US 6021843 A
A device for melting snow and ice in the wheel wells of a motor vehicle. The device comprises tubing which extends from the radiator of the vehicle to the wheel wells in a continuous loop. When the device is activated by an on-off switch inside the vehicle, warm fluids are circulated through the tubing to melt the ice and snow in the wheel wells.
1. A vehicle in combination with a device for melting snow and ice in the wheel wells of a motor vehicle, comprising:
an on-off switch located inside the passenger compartment of said vehicle;
means connecting said on-off switch to a vacuum switch for actuating a valve and to the intake manifold on an engine of said vehicle;
tubing connected to the radiator of said vehicle, said tubing having mounted thereon said valve, vacuum switch for actuating said value, and a first line splitter which divides said tubing into two feeder lines, one of which extends to the front and rear wheel wells on the left side of said vehicle and the other of which extends to the front and rear wheel wells on the right side of said vehicle, each of said feeder lies then becoming, by forming a continuous loop, a return line from its respective wheel wells to a second line splitter which reunites said two return lines into one piece of tubing which connects to said radiator.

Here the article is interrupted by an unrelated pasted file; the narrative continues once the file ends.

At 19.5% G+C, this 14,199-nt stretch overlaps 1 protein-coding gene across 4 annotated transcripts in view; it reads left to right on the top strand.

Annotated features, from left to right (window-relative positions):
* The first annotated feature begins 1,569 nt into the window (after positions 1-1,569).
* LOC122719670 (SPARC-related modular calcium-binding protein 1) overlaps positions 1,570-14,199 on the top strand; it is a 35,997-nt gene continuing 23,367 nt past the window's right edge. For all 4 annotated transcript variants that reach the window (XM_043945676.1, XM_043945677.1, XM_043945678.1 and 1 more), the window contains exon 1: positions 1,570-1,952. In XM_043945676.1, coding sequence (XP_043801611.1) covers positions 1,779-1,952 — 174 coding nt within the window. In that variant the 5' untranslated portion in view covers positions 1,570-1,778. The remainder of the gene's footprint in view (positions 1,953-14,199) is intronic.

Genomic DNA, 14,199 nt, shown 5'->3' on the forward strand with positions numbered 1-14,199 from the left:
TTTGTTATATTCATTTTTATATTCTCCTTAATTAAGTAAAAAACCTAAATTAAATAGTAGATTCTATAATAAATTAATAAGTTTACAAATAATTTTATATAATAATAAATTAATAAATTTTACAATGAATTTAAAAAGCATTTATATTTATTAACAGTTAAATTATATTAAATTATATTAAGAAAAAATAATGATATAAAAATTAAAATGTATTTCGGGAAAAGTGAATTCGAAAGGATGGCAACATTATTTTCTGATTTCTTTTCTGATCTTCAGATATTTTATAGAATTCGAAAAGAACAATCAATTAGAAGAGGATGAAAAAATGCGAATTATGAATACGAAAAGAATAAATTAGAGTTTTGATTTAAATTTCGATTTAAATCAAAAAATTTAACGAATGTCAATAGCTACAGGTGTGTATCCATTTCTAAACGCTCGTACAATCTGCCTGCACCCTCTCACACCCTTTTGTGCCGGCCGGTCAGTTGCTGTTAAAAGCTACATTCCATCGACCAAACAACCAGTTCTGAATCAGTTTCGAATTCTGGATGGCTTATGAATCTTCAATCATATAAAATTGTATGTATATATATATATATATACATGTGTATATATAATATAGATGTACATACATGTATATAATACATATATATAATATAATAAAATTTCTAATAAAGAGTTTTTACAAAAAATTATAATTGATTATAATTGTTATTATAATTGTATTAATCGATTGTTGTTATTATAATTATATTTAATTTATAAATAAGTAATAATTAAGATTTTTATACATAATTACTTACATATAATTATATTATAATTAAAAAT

An on-off switch 2 is located inside the passenger compartment of the vehicle, preferably in the middle of the dashboard near the defroster button. The on-off switch 2 is preferably a push-button type wherein the switch is on when the button is pushed in, and off when the button is pushed out.